Text/Dorothy Neufeld, Financial Writer; Translated/Jinjin Finance xiaozou
On March 13, the U.S. Treasury, the Federal Reserve, and the FDIC jointly announced that Silicon Valley Bank depositors will have access to all of their funds beginning Monday, March 13. At the same time, the Federal Reserve expressed its readiness to respond to any liquidity pressure that may arise. This marks a temporary resolution to the run on Silicon Valley banks. Let’s look back at the timeline of the bank’s run and closure.
Just a few days ago, Silicon Valley Bank (SVB) was still considered a revered player in the tech space, with thousands of U.S. venture capital-backed startups among its clients.
But fast forward to last weekend, and SVB was shut down by regulators after a panic-induced bank run.
So, what the hell is going on here? We will delve into this below.
The road to a bank run
SVB and its clients generally thrived in an era of low interest rates, but as rates rose, SVB found itself more exposed than the average bank. Even so, at the end of 2022, the bank’s balance sheet shows no reason to panic.
Moreover, the bank has received a wide range of positive reviews in many areas. Most Wall Street analysts have an overwhelmingly positive rating on the bank’s stock, and Forbes just named the bank to its Financial All-Star list.
External signs of trouble emerged on Wednesday, March 8, when SVB announced it needed to raise more than $2 billion to shore up its balance sheet.
Prominent VCs reacted less positively, with Coatue Management, Union Square Ventures and Peter Thiel’s Founders Fund all moving to limit exposure to the 40-year-old bank. The influence of these companies certainly added fuel to the fire, and a bank run ensued.
Also influencing the decision is the fact that SVB has the highest proportion of uninsured domestic deposits of any large bank. These deposits total nearly $152 billion, or about 97% of all deposits.
By the end of the day, customers had attempted to withdraw $42 billion in deposits.
What triggers the crash of SVB?
While SVB’s collapse took place in just 44 hours, its roots can be traced back to the early days of the COVID-19 pandemic.
In 2021, U.S. venture capital-backed companies raised a record $330 billion, twice as much as in 2020. At the time, interest rates were at rock-bottom levels to help shore up the economy.
Matt Levine summed up the situation well: “When interest rates are low everywhere, a dollar in 20 years is about the same as a dollar today, so if a startup’s business model is ‘we do artificial intelligence Construction will lose money for 10 years and then make a fortune in the far future”, that sounds pretty good. When interest rates are high, a dollar today is worth more than a dollar tomorrow, so investors want cash flow. When interest rates are low for a long period of time and then suddenly go higher, all the money going to customers is cut off abruptly.”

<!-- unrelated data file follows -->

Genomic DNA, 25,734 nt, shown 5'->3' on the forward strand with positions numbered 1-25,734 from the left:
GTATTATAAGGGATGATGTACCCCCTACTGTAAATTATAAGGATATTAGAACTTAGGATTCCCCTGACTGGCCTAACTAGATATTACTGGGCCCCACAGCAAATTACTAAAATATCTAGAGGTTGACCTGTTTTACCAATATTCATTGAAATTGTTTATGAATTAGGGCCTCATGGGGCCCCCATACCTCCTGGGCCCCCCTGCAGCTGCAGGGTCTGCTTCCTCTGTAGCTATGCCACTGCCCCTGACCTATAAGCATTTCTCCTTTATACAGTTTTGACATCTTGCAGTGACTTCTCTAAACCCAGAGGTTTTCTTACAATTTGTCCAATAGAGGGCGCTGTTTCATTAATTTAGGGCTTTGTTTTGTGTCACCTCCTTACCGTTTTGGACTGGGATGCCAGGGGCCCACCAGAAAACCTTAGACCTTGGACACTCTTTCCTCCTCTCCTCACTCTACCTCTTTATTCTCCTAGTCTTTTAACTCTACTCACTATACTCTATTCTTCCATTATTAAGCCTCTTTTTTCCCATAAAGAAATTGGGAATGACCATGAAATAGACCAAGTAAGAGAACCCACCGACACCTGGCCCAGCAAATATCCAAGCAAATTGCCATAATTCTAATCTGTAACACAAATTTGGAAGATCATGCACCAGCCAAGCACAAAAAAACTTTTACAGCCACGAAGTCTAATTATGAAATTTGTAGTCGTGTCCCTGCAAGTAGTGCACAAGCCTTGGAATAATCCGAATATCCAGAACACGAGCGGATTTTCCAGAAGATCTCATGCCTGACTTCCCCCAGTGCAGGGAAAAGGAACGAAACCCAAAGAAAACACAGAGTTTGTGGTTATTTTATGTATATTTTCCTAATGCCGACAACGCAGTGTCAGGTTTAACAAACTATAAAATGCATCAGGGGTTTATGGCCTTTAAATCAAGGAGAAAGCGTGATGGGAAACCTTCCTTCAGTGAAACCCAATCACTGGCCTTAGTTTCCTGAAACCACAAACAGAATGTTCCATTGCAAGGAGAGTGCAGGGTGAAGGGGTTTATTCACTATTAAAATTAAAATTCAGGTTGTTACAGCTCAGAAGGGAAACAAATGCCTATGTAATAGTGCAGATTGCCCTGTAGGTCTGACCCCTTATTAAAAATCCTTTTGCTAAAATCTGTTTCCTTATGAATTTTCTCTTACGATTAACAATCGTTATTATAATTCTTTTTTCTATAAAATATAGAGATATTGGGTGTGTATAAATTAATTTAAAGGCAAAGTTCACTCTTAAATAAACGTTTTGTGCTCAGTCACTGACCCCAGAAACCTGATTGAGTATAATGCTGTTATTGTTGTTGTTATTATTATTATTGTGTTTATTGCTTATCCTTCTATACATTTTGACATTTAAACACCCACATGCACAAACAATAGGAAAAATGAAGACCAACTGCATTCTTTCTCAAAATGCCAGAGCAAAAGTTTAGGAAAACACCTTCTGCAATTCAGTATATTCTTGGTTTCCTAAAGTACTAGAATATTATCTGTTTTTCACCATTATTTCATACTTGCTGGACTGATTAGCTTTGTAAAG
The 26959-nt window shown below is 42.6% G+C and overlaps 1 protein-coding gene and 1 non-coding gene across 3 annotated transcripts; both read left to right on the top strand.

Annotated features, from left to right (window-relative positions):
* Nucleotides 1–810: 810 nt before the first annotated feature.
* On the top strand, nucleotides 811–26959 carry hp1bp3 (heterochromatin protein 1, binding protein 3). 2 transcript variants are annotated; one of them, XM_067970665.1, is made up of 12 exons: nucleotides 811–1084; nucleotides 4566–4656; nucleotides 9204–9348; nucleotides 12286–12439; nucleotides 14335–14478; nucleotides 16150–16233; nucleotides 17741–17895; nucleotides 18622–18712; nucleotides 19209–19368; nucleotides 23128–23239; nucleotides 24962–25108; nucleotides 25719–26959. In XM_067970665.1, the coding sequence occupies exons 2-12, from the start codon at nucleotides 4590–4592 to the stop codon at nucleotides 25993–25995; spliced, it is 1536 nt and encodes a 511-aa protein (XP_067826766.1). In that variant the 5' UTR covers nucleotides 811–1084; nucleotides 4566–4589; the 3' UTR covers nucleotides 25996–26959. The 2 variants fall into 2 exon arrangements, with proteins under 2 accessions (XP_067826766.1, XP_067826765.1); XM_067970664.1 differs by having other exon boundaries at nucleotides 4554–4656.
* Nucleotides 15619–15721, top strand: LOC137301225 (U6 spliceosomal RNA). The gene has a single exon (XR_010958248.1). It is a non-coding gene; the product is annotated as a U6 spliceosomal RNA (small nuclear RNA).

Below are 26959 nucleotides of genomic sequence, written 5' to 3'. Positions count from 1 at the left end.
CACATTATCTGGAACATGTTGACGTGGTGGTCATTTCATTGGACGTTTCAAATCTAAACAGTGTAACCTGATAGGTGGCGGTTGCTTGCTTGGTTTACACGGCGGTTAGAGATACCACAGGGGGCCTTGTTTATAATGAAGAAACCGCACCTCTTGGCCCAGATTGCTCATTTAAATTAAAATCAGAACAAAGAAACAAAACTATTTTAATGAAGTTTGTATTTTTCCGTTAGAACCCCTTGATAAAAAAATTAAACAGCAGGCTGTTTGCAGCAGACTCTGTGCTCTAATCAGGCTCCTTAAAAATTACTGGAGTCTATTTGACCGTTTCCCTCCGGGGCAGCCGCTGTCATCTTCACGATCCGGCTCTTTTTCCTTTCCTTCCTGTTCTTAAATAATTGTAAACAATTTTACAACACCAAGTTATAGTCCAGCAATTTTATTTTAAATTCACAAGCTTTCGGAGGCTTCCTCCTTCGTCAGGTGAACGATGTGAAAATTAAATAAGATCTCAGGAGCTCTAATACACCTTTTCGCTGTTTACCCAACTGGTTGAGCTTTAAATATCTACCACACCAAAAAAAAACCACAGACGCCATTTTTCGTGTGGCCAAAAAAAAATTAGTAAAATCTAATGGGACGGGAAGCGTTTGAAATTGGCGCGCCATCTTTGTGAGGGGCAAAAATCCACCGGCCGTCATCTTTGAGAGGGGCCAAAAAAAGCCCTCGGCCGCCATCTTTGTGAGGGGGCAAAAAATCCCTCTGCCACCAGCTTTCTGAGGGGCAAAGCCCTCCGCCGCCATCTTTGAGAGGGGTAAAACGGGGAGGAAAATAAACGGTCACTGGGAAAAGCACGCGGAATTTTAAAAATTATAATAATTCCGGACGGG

Why is this important? During that time, SVB has received billions of dollars in funding from these VC-backed clients. In just one year, their deposits have grown by 100%. They invest these funds in long-term bonds. The result was a dangerous trap, as the company expected rates to stay low.
During this period, SVB invested in market-leading bonds. As interest rates rose and bond prices fell, SVB’s long-term bond holdings began to suffer big losses.
Losses exacerbate liquidity crisis
When SVB reports its fourth-quarter results for the previous year in early 2023, credit ratings agency Moody’s Investor Service is paying special attention. In early March, the rating agency said that SVB was at high risk of a downgrade due to significant unrealized losses.
In response, SVB hopes to sell $2 billion of investments at a loss to help add liquidity to its struggling balance sheet. Soon, more hedge funds and venture capitalists realized that SVB might be walking on eggshells. Depositors rushed to withdraw their funds, triggering a liquidity crunch that prompted California regulators and the Federal Deposit Insurance Corporation (FDIC) to step in and shut down the bank.
How is the situation now?
While much of SVB’s activity has been centered in the tech sector, its shocking collapse has unnerved an already jittery financial sector.
The day before SVB collapsed, the four largest U.S. banks lost a combined $52 billion. Other bank stocks posted double-digit losses on Friday, including Signature Bank (-23%), First Republic (-15%) and Silvergate Capital (-11%).
After the dust settles, it’s hard to predict what kind of knock-on effects this drama will have. For investors, Treasury Secretary Janet Yellen declared she was very confident the banking system remained resilient, noting that regulators had the tools in place to deal with the problem.
But others believe that problems were brewing as early as 2020 (or earlier), when commercial bank assets soared and banks bought bonds at lower rates.
The entire industry is in crisis, and the banks and investors backing these assets have to figure out what to do with them. — Christopher Whalen, Institutional Risk Analyst